CNS Canada — The corn market dropped below a major support level during the week ended Wednesday and could be poised to hit further market lows, according to one analyst.
“I think we’re within a dime or something of it,” said Jack Scoville of Price Futures Group in Chicago.
The December contract fell 5.75 cents to $3.4825 a bushel (all figures US$).
Scoville expects harvest to pick up in the next few weeks once persistent rains have quit delaying operations in key areas.
“In the eastern Midwest, the corn looks pretty good this year,” he noted.
Moisture levels are quite high in some areas though and a lot of corn still has to be cut.
The soybean market is also hanging around in a fairly narrow range. The dominant November contract lost 7.25 cents to end at $9.5825 per bushel.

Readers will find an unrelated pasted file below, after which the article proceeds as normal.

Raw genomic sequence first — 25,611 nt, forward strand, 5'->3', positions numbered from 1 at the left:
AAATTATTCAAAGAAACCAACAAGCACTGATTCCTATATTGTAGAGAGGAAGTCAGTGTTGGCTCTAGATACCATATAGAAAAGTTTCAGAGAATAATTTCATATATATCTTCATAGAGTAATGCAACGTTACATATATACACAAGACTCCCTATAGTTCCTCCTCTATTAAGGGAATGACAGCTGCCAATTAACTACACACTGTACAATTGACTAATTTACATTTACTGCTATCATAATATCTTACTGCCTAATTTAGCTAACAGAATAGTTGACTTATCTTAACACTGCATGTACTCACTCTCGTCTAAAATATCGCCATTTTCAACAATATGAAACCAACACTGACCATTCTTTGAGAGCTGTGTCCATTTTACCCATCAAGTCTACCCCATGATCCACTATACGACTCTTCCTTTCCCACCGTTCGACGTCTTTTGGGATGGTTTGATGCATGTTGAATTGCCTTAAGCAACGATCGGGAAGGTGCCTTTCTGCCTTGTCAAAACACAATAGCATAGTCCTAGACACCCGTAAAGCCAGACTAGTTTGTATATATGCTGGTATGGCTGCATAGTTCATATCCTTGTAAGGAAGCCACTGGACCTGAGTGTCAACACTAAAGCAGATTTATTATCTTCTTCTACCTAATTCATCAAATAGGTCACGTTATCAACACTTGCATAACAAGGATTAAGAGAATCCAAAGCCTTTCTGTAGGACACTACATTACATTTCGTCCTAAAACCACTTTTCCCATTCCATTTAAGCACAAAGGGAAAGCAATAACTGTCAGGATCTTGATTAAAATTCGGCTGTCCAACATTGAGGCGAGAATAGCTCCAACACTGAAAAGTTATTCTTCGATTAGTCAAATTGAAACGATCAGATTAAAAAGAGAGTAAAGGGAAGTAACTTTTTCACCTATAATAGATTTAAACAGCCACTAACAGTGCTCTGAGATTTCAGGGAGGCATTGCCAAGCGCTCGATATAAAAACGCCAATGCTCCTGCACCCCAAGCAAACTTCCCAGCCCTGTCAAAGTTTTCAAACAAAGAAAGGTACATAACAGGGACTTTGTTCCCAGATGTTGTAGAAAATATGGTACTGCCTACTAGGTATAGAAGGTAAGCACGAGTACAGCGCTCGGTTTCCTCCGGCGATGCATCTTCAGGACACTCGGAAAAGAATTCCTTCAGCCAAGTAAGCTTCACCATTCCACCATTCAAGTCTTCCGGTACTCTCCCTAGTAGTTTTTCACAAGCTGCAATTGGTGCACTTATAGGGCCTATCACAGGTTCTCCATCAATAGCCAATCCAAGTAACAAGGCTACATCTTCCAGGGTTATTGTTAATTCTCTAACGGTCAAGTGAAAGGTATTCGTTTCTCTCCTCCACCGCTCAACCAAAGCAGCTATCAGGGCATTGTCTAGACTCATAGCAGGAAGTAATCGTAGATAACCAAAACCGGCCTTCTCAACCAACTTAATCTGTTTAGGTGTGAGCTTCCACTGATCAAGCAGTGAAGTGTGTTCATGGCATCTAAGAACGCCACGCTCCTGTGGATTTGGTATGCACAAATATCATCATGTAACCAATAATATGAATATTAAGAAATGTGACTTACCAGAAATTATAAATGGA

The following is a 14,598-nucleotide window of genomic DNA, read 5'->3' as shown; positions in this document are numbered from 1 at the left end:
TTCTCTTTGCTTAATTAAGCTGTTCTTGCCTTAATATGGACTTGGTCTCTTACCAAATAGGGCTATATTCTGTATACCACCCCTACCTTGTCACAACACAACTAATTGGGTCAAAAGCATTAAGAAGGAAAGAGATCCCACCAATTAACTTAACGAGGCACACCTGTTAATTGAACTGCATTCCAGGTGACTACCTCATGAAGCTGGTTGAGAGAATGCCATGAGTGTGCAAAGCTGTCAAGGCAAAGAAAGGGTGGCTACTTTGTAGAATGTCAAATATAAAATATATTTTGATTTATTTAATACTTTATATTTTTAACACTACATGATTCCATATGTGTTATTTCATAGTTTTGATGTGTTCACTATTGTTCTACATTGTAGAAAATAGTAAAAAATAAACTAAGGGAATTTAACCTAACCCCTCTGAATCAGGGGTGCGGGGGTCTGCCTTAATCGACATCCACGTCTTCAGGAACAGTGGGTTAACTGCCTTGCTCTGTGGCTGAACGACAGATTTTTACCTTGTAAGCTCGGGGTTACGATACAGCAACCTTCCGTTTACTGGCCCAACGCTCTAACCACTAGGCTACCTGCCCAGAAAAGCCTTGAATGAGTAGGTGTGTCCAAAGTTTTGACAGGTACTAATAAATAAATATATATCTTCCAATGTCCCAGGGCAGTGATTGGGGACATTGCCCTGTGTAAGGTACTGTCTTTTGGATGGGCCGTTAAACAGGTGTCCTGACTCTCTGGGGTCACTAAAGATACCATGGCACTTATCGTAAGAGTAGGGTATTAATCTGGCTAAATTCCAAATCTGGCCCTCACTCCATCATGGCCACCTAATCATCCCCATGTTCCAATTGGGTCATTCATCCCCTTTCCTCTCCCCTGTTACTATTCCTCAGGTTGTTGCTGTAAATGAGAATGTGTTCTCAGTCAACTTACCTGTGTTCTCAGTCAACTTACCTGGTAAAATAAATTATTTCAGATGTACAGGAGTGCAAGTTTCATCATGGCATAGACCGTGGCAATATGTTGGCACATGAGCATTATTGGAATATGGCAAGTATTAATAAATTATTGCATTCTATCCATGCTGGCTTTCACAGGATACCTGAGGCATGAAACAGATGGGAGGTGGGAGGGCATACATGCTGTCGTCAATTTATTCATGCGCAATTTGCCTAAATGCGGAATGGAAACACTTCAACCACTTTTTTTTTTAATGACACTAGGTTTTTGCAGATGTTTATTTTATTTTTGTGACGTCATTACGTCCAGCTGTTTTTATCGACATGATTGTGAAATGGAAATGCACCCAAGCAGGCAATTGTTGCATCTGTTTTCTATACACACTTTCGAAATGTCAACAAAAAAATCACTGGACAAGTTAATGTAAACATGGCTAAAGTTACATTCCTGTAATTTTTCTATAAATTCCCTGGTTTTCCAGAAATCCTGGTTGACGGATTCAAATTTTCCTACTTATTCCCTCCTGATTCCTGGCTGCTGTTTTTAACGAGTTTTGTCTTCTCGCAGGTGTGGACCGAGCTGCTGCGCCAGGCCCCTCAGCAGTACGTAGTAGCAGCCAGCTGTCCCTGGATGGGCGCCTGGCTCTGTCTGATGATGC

There are some ideas out there that the U.S. Department of Agriculture was correct, Scoville said, when it predicted a record 4.43 billion-bushel harvest this year. At the time there were many who doubted the estimate, but that may be starting to change.
At the same time, he said, not enough is known to fully endorse the idea.
For instance, he said, soybean yields have been coming in all over the map. “There’s been some good fields and some really atrocious fields.”
Heading forward, Scoville feels there is still room to the downside as harvest adds more supplies to the market.
— Dave Sims writes for Commodity News Service Canada, a Winnipeg company that specializes in grain and commodity market reporting.